What are you willing to give up, sell or live without in order to get out of debt? Would you be inclined to sell your beloved car in order to bring your account back to the positive? In many cases, selling your car and getting without one, or replacing it with something cheaper, can be a great way to finally pay off your debt.
To help you make that decision, you need to assess how much your car really costs. To do this, you must think beyond vehicle financing, including any associated costs such as rising gasoline prices, vehicle insurance, scheduled and unscheduled car maintenance, and any taxes, and fees that you have to pay for vehicle. Also include parking amounts that you have to pay when you go to work or close to home. Depending on where you live and the vehicle you drive, these costs can be a small fortune every month.
Calculated values, think: Does this quantity hinder you from paying your debt? If so, consider selling your car. Or maybe at least switch to a more economical vehicle. Whatever the choice, this move will only do so depending on your car, your habits and where you live.
Do not think that the money from a car sale will save you from debt. It can give a relief, but the headaches afterwards can mess up your life. (Photo: www.wikihow.com)
How to pay accrued debt: how much do you spend on gas, insurance, and maintenance?
All cars have at least these three expenses. Some cars are gas guzzlers, while hybrids and flex cars can be financially more economical. Insurance can also be significantly more expensive for a sports car compared to a popular car.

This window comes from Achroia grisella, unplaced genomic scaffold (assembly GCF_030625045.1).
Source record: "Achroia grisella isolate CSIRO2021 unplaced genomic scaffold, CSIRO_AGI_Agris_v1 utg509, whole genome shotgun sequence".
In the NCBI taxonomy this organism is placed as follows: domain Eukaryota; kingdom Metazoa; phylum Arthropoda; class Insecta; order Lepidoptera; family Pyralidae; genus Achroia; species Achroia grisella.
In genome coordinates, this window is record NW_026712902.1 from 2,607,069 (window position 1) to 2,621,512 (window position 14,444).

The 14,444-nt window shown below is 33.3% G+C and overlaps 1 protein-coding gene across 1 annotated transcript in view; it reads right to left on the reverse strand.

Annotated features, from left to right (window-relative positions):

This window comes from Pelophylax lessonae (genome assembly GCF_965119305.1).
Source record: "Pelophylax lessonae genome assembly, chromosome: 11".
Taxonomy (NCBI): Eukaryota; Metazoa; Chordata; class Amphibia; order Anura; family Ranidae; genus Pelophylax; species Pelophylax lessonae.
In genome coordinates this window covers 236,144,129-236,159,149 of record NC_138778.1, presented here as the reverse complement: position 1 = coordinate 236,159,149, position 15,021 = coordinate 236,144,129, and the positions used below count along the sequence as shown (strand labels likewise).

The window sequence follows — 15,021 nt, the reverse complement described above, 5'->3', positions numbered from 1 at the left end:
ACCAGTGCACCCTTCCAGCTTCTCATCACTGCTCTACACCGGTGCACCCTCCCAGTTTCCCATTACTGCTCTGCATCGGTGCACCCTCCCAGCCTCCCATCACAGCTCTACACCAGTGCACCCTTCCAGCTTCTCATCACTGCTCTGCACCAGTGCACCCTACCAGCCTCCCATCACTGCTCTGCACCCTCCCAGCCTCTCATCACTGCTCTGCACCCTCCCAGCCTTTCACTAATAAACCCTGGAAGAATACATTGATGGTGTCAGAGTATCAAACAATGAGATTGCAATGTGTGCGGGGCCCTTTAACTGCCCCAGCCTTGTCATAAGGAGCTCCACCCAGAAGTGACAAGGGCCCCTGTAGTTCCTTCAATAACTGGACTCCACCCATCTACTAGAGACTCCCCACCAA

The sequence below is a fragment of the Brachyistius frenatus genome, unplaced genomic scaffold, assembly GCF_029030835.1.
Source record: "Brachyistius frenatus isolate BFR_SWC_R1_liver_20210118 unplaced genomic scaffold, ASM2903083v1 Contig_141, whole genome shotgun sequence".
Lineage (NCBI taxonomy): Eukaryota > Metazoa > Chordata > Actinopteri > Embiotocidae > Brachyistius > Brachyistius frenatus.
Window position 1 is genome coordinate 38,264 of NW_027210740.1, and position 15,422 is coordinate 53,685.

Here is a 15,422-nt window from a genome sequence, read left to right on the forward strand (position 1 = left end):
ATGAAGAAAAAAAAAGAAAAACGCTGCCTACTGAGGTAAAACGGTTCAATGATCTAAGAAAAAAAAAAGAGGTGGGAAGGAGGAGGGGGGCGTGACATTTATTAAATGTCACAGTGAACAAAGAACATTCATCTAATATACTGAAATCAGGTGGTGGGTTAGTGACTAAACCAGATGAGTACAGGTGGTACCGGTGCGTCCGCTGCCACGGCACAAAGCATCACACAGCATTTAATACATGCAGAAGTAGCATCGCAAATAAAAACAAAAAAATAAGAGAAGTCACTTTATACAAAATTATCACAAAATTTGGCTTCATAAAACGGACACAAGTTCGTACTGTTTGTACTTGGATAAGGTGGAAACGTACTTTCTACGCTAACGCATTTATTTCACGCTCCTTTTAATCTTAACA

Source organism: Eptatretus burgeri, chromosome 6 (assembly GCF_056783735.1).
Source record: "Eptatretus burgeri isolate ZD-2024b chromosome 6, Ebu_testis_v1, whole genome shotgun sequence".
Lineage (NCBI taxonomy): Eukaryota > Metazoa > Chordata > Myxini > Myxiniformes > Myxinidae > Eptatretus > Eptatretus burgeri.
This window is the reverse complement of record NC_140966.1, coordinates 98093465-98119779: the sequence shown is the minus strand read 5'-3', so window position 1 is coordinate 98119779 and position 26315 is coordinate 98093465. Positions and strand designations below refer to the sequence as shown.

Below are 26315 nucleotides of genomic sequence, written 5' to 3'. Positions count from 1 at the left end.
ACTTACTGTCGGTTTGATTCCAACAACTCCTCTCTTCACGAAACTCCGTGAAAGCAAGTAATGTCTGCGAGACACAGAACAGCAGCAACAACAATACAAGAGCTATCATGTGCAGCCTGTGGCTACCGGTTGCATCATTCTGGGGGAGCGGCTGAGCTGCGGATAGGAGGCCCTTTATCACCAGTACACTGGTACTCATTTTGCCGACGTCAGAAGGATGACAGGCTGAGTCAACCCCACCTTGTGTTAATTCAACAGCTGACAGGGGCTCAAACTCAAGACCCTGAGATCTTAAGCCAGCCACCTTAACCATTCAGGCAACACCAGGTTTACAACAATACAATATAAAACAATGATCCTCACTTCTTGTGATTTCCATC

Maintenance is another expense that, for some cars, can be significantly higher than for others. For example, does your car need parts only sold by dealers, or are parallel brands available? Can you do the car maintenance on your own or not? An analysis of these factors can help determine how much your car really costs, and whether it’s worth giving up. Remember: add up the annual maintenance values and divide by 12, to have the approximate monthly cost of your vehicle.
If you have been paying your car for only a year on a five year financing plan, chances are you owe much more on your vehicle than a buyer would be willing to pay for it to repay the loan and what you have already paid . Also, the minute you drive your new car out of the dealership, you lose good money on the value of the car.
Finding out how much your car is currently worth is very easy, using the FIPE chart as a reference. See if by selling by the value of tabelar, if you could pay the balance of your debts directly with the selling price. Or if you need to save more money to get your debts back.
It can also occur from the debtor balance being completely above and beyond your ability to pay. If you can not cover the remaining balance with the sale of the car, keep the vehicle and continue to make payments. That said, keep control over the value of your car in relation to the balance of your loan. Since you can get close to the amount needed to pay off the debt of the financing, consider selling the car again.